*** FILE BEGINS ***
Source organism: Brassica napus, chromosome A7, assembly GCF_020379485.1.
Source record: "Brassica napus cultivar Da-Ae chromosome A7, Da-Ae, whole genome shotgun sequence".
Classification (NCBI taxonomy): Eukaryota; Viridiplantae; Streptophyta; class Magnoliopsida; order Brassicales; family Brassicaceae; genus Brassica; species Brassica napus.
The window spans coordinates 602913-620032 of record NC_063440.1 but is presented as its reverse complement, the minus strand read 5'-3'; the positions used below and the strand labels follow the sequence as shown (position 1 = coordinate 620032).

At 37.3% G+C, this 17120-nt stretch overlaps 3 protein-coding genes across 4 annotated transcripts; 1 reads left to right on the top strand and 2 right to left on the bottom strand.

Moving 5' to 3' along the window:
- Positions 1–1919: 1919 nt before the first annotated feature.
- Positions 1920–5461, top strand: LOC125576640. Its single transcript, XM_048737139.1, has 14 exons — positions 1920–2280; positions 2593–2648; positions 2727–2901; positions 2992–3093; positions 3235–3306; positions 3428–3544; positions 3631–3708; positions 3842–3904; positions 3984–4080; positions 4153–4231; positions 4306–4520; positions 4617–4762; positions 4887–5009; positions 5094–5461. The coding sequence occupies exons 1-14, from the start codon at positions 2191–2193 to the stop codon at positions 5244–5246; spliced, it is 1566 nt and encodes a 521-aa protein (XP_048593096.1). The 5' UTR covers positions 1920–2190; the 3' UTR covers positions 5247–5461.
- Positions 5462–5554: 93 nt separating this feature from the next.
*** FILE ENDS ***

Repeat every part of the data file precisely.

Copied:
Source organism: Brassica napus, chromosome A7, assembly GCF_020379485.1.
Source record: "Brassica napus cultivar Da-Ae chromosome A7, Da-Ae, whole genome shotgun sequence".
Classification (NCBI taxonomy): Eukaryota; Viridiplantae; Streptophyta; class Magnoliopsida; order Brassicales; family Brassicaceae; genus Brassica; species Brassica napus.
The window spans coordinates 602913-620032 of record NC_063440.1 but is presented as its reverse complement, the minus strand read 5'-3'; the positions used below and the strand labels follow the sequence as shown (position 1 = coordinate 620032).

At 37.3% G+C, this 17120-nt stretch overlaps 3 protein-coding genes across 4 annotated transcripts; 1 reads left to right on the top strand and 2 right to left on the bottom strand.

Moving 5' to 3' along the window:
- Positions 1–1919: 1919 nt before the first annotated feature.
- Positions 1920–5461, top strand: LOC125576640. Its single transcript, XM_048737139.1, has 14 exons — positions 1920–2280; positions 2593–2648; positions 2727–2901; positions 2992–3093; positions 3235–3306; positions 3428–3544; positions 3631–3708; positions 3842–3904; positions 3984–4080; positions 4153–4231; positions 4306–4520; positions 4617–4762; positions 4887–5009; positions 5094–5461. The coding sequence occupies exons 1-14, from the start codon at positions 2191–2193 to the stop codon at positions 5244–5246; spliced, it is 1566 nt and encodes a 521-aa protein (XP_048593096.1). The 5' UTR covers positions 1920–2190; the 3' UTR covers positions 5247–5461.
- Positions 5462–5554: 93 nt separating this feature from the next.